Turkish Air Force

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Roundel till 1972          Roundel from 1972

                                        Last update 04-01-18

Data written in blue are subject to confirmation

Turkey (member of the NATO and CENTO defence organisations) was the Southern European nation, together with Greece, foreseen to receive through the US Military Assistance Plan Northrop Freedom Fighters by the mid 1960s to supplant its worn out Canadair F-86E(M) in the air-defence and North American F-100s in the ground attack role, though it would have preferred McDonnell F-4s in order to counter Soviet MiG-21s. Deliveries were scheduled in 1965, re-equipping 4 Squadrons, one each year.

Northrop F-5A 38421/FA-421 undergoing tests before delivery.                 Photo: unknown

                                     Photo: Collection Northrop F-5 Enthusiast
                               Northrop F-5A
21181 in USA before delivery, was later modified to Northrop RF-5A

Initial aircrafts arrived in Turkey on 25-12-65; nineteen Northrop F-5A and two Northrop F-5B had been delivered by mid-January 1966 equipping one Squadron (142 Squadron) in training status, by mid-67 there were enough aircraft for two Squadrons (161 Squadron).

eliveries took place mainly by ship, but some were air-delivered: four Northrop F-5A in 21 fliying hours, piloted by two Turkish and two US pilots, starting from McClellan AFB on 23-11-66 and arriving at Bandirma AB on 12-12-66, via Williams, Vance, Norfolk, Loring AFBs in the USA, Goose Bay (Canada), Sondestorm (Greenland), Reykjavik (Iceland), Alconbury (UK), Ramstein (Germany), Naples (Italy) and Cigli (Turkey).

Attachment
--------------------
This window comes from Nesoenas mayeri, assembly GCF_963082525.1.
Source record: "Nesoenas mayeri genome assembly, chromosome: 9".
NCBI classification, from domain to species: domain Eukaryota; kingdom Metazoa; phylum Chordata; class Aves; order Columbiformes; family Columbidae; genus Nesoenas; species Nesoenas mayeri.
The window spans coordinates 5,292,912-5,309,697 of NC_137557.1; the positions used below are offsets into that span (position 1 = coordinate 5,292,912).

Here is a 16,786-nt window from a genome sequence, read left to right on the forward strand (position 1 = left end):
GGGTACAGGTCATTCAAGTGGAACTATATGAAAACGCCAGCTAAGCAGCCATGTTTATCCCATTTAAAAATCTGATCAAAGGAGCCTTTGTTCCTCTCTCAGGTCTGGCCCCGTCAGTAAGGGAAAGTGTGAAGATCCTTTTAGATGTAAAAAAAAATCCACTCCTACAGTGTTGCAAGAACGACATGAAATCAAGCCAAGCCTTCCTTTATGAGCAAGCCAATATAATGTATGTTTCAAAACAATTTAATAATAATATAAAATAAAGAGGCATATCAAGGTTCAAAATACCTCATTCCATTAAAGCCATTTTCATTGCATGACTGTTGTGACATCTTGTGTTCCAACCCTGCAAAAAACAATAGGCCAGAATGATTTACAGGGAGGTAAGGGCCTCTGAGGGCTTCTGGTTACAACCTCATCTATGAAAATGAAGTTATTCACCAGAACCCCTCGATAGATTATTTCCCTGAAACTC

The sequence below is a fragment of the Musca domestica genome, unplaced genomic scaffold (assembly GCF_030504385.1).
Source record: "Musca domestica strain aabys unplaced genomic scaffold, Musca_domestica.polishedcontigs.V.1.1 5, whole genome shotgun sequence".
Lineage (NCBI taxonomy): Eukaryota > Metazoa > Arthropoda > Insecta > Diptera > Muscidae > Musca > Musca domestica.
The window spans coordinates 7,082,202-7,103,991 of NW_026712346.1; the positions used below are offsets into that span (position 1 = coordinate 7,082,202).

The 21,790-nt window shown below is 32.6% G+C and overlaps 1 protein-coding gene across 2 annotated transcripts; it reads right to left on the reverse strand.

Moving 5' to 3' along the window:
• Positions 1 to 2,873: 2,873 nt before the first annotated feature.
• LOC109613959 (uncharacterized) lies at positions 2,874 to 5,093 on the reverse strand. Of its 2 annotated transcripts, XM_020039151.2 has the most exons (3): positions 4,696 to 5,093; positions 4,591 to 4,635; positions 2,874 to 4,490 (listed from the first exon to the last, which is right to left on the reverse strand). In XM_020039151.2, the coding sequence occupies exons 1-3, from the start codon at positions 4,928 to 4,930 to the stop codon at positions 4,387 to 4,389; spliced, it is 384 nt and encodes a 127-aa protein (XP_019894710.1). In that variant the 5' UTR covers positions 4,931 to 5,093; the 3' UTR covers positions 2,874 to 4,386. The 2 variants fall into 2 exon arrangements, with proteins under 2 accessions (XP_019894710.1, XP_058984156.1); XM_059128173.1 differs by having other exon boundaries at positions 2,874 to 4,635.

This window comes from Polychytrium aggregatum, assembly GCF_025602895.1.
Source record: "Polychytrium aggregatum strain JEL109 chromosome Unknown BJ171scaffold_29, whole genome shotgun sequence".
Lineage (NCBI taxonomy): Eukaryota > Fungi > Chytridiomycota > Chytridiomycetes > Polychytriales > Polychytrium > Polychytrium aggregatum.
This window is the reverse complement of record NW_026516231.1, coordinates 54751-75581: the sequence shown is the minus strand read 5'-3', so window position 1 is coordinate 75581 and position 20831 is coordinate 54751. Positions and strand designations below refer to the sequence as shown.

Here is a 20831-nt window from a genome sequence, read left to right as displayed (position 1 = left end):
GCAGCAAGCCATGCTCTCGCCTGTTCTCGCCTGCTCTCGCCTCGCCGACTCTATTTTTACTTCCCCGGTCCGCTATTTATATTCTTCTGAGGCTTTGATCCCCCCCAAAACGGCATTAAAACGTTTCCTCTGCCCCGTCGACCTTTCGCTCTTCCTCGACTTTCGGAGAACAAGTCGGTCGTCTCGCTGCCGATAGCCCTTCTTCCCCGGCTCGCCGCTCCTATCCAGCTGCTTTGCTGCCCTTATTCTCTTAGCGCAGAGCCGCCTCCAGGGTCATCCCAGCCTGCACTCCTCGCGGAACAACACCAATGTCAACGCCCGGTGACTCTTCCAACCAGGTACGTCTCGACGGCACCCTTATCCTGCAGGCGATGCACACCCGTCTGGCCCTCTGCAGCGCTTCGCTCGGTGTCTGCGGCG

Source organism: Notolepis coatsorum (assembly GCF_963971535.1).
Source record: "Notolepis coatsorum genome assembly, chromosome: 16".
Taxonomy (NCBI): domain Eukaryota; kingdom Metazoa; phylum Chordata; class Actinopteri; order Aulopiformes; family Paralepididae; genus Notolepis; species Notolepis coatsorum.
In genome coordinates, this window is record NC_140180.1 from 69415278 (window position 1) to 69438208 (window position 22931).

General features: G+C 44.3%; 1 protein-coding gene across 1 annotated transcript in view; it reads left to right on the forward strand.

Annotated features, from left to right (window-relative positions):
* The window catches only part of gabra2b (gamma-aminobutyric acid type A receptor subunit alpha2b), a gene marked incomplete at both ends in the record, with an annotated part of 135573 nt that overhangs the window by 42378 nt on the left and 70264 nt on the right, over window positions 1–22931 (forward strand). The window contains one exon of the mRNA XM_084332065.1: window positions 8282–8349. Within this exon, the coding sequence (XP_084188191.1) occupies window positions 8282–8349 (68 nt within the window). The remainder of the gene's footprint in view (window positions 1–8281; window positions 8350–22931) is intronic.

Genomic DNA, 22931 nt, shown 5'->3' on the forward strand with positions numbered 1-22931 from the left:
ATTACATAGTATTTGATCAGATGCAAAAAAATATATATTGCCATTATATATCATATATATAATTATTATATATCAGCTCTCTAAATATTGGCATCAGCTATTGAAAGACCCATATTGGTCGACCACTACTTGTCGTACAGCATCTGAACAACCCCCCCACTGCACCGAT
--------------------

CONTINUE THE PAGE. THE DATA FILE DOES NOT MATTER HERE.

Photo: unknown
eliveries at Istanbul were sometimes in conjunction with Lockheed F-104Gs.

The first two units had by the end of 1970 a primary air defence and secondary close support commitments, having converted from Canadair F-86E(M) (already withdrawn from use in July 1964) at Bandirma AB and Balikesir AB. Each Squadron was equipped with 18 aircrafts. Another air-defence commited Squadron was based at Merzifon AB (143 Squadron); it was also formerly equipped with Canadair F-86E(M).

Aircrafts were delivered in metallic colour but were camouflaged in the early 1970's following a NATO decision.
               Shiny Northrop F-5A 13337 on arrival at Merzifon AB on 25-12-65
in metallic
.                                                                         Photo: Turkish AF
               Northrop F-5B 13383/FA-383     Photo: archive The Northrop F-5 Enthusiast

Arrival of 20 reconnaissance version Northrop RF-5A in 1969 and 1970 enabled re-equipment of two mixed fighter-bomber/recce Squadrons (192 and 162). Thirteen
fighter-bombers were additionally modified for the reconnaissance role.

Turkey was prepared to supply 6 Freedom Fighters (if the USA agreed) to Pakistan during the Pakistan-India war in December 1971 according to US official sources, but this didn't take place

During the Cyprus crisis (which started on 20-07-74) Freedom Fighters were deployed to Cumaovassi AB and Yenisehir AB but didn't participated to operations; later they suffered under the consequences of the subsequent US arms embargo placed on 05-02-75, finally lifted in September 1978. Some available aircrafts had to be cannibalised to keep part of the fleet operational, but spares were also obtained through friendly nations.
Libya, which was also suffering under an US arms embargo and was unable to operate the aircrafts, transferred 6 single- and 2 double-seaters in 1975 as a gesture of help.

Former Libyan Northrop F-5A 5-199/21199 at Eindhoven on 06-08-86.

                                                       Photo: archive The Northrop F-5 Enthusiast